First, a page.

Visitors to our gardens frequently inquire about some of the striking pieces of art in the gardens. The Demonstration Garden is home to a number of artworks and, during 2021, you will see more, equally interesting pieces in The Arboreta gardens. We will be adding descriptions of those soon. Art and gardens, better together! If art is your passion, please consider donating to our Art in the Gardens fund in the donation form.
This botanically-themed mural, to be painted on a wall in the gardens by
Nia Sturr (shown at right) in May 2021, depicts plants and flora common our region’s microclimates and elevations. To reflect this amazing horticultural and climatic diversity, plants common to lower, dryland elevations begin at the left of the mural and ascend to plants, trees common to higher, montane and alpine elevations. Because the common names of plants can vary from region to region, horticulturists and nurseries reference plants using what is called binomial nomenclature, using both the common name and the scientific name, the latter expressed in Latin. Look for these plants on your next hike or when strolling through our public gardens. The mural is sponsored by the Durango Botanic Gardens which has been building public gardens around the library since 2011. The project has been supported and funded by a variety of individuals, companies, and organizations. To donate to the funding of this amazing and stunning artwork, email Hayley Kirkman at the Durango Creative District's funding page here. To learn more about Nia Sturr, our muralist, visit her web page here.
SAILING THE CIRCULAR SEA
We began in 2021 to feature rotating art installations in various parts of the gardens, beginning with Jeff Wise's "Sailing the Circular Sea" in our Library Demonstration Garden this spring. The work features a spinning halo of welded and forged steel hovering over a sculpted triangular base. Wise (shown near left) is a prominent Durango artist working in metal and other media. In his artist statement, Jeff says he has supported himself as an artist his entire life, with diversions at one time or another into being a cowboy and stone mason. He adds that in addition to his sculptural work, architecture has been a parallel interest. He has built three significant art homes in addition to other structures in case concrete, welded steel and glass. Learn more about Jeff Wise Art here.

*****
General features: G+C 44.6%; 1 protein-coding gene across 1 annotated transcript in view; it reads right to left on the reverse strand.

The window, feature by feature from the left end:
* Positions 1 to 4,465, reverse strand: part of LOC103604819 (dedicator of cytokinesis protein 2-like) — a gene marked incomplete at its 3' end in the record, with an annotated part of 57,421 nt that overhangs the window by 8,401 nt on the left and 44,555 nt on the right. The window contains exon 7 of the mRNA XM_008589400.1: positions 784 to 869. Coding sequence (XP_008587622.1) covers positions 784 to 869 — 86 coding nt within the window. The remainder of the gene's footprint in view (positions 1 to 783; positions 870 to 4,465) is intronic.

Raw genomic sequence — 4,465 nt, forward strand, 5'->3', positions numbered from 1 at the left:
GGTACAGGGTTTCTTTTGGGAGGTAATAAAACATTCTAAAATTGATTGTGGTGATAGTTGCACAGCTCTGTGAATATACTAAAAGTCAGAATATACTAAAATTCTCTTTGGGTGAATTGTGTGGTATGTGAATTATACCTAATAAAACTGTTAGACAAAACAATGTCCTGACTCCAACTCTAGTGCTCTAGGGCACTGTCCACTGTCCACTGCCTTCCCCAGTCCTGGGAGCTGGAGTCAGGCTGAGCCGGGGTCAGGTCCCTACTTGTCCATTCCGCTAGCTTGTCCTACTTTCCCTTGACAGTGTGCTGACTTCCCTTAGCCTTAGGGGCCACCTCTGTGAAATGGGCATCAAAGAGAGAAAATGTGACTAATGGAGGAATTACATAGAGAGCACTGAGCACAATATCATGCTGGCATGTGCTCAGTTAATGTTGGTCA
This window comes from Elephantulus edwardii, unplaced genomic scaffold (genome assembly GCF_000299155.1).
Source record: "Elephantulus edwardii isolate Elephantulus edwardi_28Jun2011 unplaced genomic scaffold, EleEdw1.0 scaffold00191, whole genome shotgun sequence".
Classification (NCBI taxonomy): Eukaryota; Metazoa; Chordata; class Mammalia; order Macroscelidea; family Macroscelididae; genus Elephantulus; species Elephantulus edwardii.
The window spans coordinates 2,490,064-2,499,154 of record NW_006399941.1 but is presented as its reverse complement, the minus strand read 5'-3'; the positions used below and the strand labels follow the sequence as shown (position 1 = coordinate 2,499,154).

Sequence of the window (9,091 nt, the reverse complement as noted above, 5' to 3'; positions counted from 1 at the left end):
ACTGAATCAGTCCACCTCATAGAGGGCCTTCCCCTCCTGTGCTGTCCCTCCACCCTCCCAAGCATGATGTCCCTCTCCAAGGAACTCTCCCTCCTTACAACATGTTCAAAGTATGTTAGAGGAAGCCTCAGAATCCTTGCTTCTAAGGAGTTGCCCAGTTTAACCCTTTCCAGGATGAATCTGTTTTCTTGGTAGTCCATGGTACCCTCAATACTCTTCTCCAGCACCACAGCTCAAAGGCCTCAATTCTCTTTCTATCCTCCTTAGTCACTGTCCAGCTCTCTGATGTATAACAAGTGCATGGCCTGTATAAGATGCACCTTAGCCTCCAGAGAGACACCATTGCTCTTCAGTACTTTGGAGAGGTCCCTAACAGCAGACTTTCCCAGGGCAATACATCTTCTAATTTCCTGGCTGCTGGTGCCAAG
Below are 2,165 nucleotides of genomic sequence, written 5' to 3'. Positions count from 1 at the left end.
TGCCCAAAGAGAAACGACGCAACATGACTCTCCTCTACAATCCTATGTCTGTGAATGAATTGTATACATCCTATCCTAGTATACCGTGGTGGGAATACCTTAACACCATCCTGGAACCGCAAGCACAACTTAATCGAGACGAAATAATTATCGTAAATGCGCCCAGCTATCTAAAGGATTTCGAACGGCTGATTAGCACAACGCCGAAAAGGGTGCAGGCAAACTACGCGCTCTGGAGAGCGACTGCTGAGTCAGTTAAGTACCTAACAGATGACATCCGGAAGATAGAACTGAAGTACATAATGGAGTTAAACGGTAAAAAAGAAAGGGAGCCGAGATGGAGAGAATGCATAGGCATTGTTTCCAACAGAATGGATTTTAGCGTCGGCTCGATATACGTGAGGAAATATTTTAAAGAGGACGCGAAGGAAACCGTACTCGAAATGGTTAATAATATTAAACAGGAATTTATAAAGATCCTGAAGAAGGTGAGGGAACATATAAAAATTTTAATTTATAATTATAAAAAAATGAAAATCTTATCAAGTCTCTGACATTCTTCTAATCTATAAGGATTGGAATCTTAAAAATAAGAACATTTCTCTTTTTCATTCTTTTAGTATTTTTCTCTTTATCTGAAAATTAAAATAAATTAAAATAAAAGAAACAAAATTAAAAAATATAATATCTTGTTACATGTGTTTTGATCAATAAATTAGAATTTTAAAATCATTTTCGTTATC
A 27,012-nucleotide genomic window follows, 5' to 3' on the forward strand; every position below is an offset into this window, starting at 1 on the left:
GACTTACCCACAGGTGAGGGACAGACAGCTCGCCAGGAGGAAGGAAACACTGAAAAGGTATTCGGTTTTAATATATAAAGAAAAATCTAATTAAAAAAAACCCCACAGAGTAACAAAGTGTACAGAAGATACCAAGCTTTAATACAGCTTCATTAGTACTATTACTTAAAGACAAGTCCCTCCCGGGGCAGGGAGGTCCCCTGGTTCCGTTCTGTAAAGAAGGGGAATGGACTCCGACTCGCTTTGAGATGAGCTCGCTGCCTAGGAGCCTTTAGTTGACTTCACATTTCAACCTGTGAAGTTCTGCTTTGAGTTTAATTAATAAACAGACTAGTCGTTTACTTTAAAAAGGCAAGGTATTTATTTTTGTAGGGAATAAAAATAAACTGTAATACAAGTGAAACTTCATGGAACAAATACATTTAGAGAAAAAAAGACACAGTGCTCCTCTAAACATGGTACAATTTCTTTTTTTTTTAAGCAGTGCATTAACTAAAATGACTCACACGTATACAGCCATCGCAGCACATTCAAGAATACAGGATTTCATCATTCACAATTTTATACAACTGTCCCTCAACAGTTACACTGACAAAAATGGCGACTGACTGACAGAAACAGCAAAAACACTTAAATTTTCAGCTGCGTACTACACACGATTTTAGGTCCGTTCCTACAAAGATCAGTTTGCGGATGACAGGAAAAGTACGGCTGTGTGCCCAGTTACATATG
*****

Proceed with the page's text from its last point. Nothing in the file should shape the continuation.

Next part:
The striking Puma in the Demonstration Garden was part of the San Juan Mountain Association's Pumas on Parade fundraising and public art event, which commissioned 30 artist interpretations of these beautiful, but elusive creatures. The program also celebrated the San Juan National Forest Centennial. Pumas on Parade was modeled after dozens of similar public art projects world-wide, among them: “Orcas in the City” in British Columbia, and closer to home, The Trail of Painted Ponies in New Mexico. Ourparticular puma was created by local artist, Miki Harder, and donated to the Durango Botanical Society by Matt and Jenna Kenna. The Kennas wanted the Puma to be incorporated into the Durango Botanical Society’s Demonstration Garden, located on the river trail behind the Durango Public Library. The Kennas are environmentally conscious supporters of non-profits.
RAVENS IN FLIGHT
The Demonstration Garden is also home to the Thomas Grams Memorial sculpture, also designed by Harder, capturing of spirit of birds in flight. In the photo here Harder demonstrates how the base can turn to further enhance the feeling of flight. Thomas Grams was a local dentist who joined the International Assistance Mission, providing dental care in remote places such as Guatemala and Afghanistan. Grams was an avid volunteer and humanitarian. He was killed while on a humanitarian mission in Afghanistan. The Demonstration Garden is also an all volunteer garden and this seemed the perfect place to honor his memory. The theme of both of these sculptures incorporates the ravens Miki is so well known for. It seemed only natural for the Puma to live side by side with the Grams memorial.
DECORATIVE ART PANELS
Three metal panels now grace the Arboreta Gardens. At left, Bryan Saren installs panel based upon an a design by Annette LeMaire, a local artist. Saren fabricates the panels using laser technology. The panel at the right, also fabricated by Saren, is based upon an original painting, Glow, by LeMaire and owned by John and Theresa Anderson. The Andersons commissioned the metal panel. Another panel in the gardens, honoring veterans, was purchased and donated by Clark and Melanie Palmer. For more information on how to donate one of the metal panels in the gardens, call us at 970-880-4841. We can either work with one of your ideas or have a professional artist draft ideas for you.